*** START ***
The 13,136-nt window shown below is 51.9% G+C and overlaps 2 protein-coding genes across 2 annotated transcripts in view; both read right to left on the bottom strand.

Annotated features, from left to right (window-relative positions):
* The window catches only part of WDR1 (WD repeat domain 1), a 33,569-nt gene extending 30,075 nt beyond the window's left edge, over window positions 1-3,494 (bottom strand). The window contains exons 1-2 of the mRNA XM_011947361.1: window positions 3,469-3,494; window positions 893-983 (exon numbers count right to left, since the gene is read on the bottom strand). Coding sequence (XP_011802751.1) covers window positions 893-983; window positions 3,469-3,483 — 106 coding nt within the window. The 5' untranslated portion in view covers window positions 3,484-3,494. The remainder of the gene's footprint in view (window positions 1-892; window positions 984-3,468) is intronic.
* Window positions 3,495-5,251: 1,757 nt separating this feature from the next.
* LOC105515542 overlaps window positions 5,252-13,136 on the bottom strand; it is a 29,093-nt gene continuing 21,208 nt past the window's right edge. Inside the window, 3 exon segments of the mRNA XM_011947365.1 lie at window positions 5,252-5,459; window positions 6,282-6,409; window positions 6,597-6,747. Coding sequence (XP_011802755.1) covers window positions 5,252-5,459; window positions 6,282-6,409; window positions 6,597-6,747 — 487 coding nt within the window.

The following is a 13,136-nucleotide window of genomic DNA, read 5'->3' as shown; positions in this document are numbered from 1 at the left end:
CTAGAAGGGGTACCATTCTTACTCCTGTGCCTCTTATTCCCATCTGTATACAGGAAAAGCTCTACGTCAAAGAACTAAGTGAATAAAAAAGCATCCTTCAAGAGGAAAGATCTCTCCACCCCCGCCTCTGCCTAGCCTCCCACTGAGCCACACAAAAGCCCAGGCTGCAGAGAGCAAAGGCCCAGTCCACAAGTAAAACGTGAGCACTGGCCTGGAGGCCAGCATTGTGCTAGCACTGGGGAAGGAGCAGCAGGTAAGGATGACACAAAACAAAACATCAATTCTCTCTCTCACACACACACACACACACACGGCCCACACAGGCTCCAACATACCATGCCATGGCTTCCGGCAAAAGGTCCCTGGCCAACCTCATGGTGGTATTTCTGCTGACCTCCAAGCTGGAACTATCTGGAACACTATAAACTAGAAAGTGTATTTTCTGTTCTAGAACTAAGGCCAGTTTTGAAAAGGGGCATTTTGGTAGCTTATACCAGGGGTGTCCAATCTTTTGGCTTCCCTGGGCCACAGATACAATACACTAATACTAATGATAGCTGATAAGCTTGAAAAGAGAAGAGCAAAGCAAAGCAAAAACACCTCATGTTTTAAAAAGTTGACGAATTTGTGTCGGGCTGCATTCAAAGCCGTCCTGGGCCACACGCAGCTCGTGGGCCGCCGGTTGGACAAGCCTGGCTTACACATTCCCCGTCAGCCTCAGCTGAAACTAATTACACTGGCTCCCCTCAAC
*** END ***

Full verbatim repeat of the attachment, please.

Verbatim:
The 13,136-nt window shown below is 51.9% G+C and overlaps 2 protein-coding genes across 2 annotated transcripts in view; both read right to left on the bottom strand.

Annotated features, from left to right (window-relative positions):
* The window catches only part of WDR1 (WD repeat domain 1), a 33,569-nt gene extending 30,075 nt beyond the window's left edge, over window positions 1-3,494 (bottom strand). The window contains exons 1-2 of the mRNA XM_011947361.1: window positions 3,469-3,494; window positions 893-983 (exon numbers count right to left, since the gene is read on the bottom strand). Coding sequence (XP_011802751.1) covers window positions 893-983; window positions 3,469-3,483 — 106 coding nt within the window. The 5' untranslated portion in view covers window positions 3,484-3,494. The remainder of the gene's footprint in view (window positions 1-892; window positions 984-3,468) is intronic.
* Window positions 3,495-5,251: 1,757 nt separating this feature from the next.
* LOC105515542 overlaps window positions 5,252-13,136 on the bottom strand; it is a 29,093-nt gene continuing 21,208 nt past the window's right edge. Inside the window, 3 exon segments of the mRNA XM_011947365.1 lie at window positions 5,252-5,459; window positions 6,282-6,409; window positions 6,597-6,747. Coding sequence (XP_011802755.1) covers window positions 5,252-5,459; window positions 6,282-6,409; window positions 6,597-6,747 — 487 coding nt within the window.

The following is a 13,136-nucleotide window of genomic DNA, read 5'->3' as shown; positions in this document are numbered from 1 at the left end:
CTAGAAGGGGTACCATTCTTACTCCTGTGCCTCTTATTCCCATCTGTATACAGGAAAAGCTCTACGTCAAAGAACTAAGTGAATAAAAAAGCATCCTTCAAGAGGAAAGATCTCTCCACCCCCGCCTCTGCCTAGCCTCCCACTGAGCCACACAAAAGCCCAGGCTGCAGAGAGCAAAGGCCCAGTCCACAAGTAAAACGTGAGCACTGGCCTGGAGGCCAGCATTGTGCTAGCACTGGGGAAGGAGCAGCAGGTAAGGATGACACAAAACAAAACATCAATTCTCTCTCTCACACACACACACACACACACGGCCCACACAGGCTCCAACATACCATGCCATGGCTTCCGGCAAAAGGTCCCTGGCCAACCTCATGGTGGTATTTCTGCTGACCTCCAAGCTGGAACTATCTGGAACACTATAAACTAGAAAGTGTATTTTCTGTTCTAGAACTAAGGCCAGTTTTGAAAAGGGGCATTTTGGTAGCTTATACCAGGGGTGTCCAATCTTTTGGCTTCCCTGGGCCACAGATACAATACACTAATACTAATGATAGCTGATAAGCTTGAAAAGAGAAGAGCAAAGCAAAGCAAAAACACCTCATGTTTTAAAAAGTTGACGAATTTGTGTCGGGCTGCATTCAAAGCCGTCCTGGGCCACACGCAGCTCGTGGGCCGCCGGTTGGACAAGCCTGGCTTACACATTCCCCGTCAGCCTCAGCTGAAACTAATTACACTGGCTCCCCTCAAC